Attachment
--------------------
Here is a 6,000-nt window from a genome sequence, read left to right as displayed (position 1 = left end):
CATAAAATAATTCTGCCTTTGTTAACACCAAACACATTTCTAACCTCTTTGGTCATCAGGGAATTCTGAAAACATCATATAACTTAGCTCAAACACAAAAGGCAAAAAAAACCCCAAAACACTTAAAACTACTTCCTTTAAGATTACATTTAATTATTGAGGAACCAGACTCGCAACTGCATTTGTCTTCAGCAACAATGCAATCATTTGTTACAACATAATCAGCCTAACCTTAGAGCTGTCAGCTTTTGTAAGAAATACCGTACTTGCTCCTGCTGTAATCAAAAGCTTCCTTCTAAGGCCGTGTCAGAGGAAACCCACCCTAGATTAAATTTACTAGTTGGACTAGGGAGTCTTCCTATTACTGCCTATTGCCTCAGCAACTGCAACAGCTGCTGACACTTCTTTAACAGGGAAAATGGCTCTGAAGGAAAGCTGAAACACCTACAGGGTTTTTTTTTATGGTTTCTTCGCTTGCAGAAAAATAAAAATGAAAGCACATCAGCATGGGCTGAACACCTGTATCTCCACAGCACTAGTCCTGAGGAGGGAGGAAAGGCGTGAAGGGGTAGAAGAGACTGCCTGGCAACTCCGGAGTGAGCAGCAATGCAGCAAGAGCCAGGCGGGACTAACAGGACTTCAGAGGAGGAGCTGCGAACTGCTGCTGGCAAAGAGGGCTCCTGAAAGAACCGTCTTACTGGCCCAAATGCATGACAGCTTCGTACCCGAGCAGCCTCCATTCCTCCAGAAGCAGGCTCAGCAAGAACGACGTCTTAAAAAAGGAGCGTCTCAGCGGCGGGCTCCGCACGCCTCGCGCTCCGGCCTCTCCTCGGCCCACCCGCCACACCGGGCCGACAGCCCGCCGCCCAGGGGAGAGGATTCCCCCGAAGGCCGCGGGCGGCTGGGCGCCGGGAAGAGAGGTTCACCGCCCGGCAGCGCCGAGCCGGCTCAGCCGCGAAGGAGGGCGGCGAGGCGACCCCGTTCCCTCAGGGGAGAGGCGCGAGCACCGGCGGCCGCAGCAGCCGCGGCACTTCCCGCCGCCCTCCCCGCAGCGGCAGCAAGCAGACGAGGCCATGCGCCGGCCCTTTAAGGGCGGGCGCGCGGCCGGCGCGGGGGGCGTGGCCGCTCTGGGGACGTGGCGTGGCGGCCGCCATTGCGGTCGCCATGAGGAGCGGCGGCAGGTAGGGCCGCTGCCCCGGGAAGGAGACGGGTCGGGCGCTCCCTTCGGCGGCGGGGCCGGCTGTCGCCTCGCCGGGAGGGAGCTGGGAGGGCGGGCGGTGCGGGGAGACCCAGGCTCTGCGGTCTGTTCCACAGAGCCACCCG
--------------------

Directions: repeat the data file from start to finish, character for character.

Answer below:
Here is a 6,000-nt window from a genome sequence, read left to right as displayed (position 1 = left end):
CATAAAATAATTCTGCCTTTGTTAACACCAAACACATTTCTAACCTCTTTGGTCATCAGGGAATTCTGAAAACATCATATAACTTAGCTCAAACACAAAAGGCAAAAAAAACCCCAAAACACTTAAAACTACTTCCTTTAAGATTACATTTAATTATTGAGGAACCAGACTCGCAACTGCATTTGTCTTCAGCAACAATGCAATCATTTGTTACAACATAATCAGCCTAACCTTAGAGCTGTCAGCTTTTGTAAGAAATACCGTACTTGCTCCTGCTGTAATCAAAAGCTTCCTTCTAAGGCCGTGTCAGAGGAAACCCACCCTAGATTAAATTTACTAGTTGGACTAGGGAGTCTTCCTATTACTGCCTATTGCCTCAGCAACTGCAACAGCTGCTGACACTTCTTTAACAGGGAAAATGGCTCTGAAGGAAAGCTGAAACACCTACAGGGTTTTTTTTTATGGTTTCTTCGCTTGCAGAAAAATAAAAATGAAAGCACATCAGCATGGGCTGAACACCTGTATCTCCACAGCACTAGTCCTGAGGAGGGAGGAAAGGCGTGAAGGGGTAGAAGAGACTGCCTGGCAACTCCGGAGTGAGCAGCAATGCAGCAAGAGCCAGGCGGGACTAACAGGACTTCAGAGGAGGAGCTGCGAACTGCTGCTGGCAAAGAGGGCTCCTGAAAGAACCGTCTTACTGGCCCAAATGCATGACAGCTTCGTACCCGAGCAGCCTCCATTCCTCCAGAAGCAGGCTCAGCAAGAACGACGTCTTAAAAAAGGAGCGTCTCAGCGGCGGGCTCCGCACGCCTCGCGCTCCGGCCTCTCCTCGGCCCACCCGCCACACCGGGCCGACAGCCCGCCGCCCAGGGGAGAGGATTCCCCCGAAGGCCGCGGGCGGCTGGGCGCCGGGAAGAGAGGTTCACCGCCCGGCAGCGCCGAGCCGGCTCAGCCGCGAAGGAGGGCGGCGAGGCGACCCCGTTCCCTCAGGGGAGAGGCGCGAGCACCGGCGGCCGCAGCAGCCGCGGCACTTCCCGCCGCCCTCCCCGCAGCGGCAGCAAGCAGACGAGGCCATGCGCCGGCCCTTTAAGGGCGGGCGCGCGGCCGGCGCGGGGGGCGTGGCCGCTCTGGGGACGTGGCGTGGCGGCCGCCATTGCGGTCGCCATGAGGAGCGGCGGCAGGTAGGGCCGCTGCCCCGGGAAGGAGACGGGTCGGGCGCTCCCTTCGGCGGCGGGGCCGGCTGTCGCCTCGCCGGGAGGGAGCTGGGAGGGCGGGCGGTGCGGGGAGACCCAGGCTCTGCGGTCTGTTCCACAGAGCCACCCG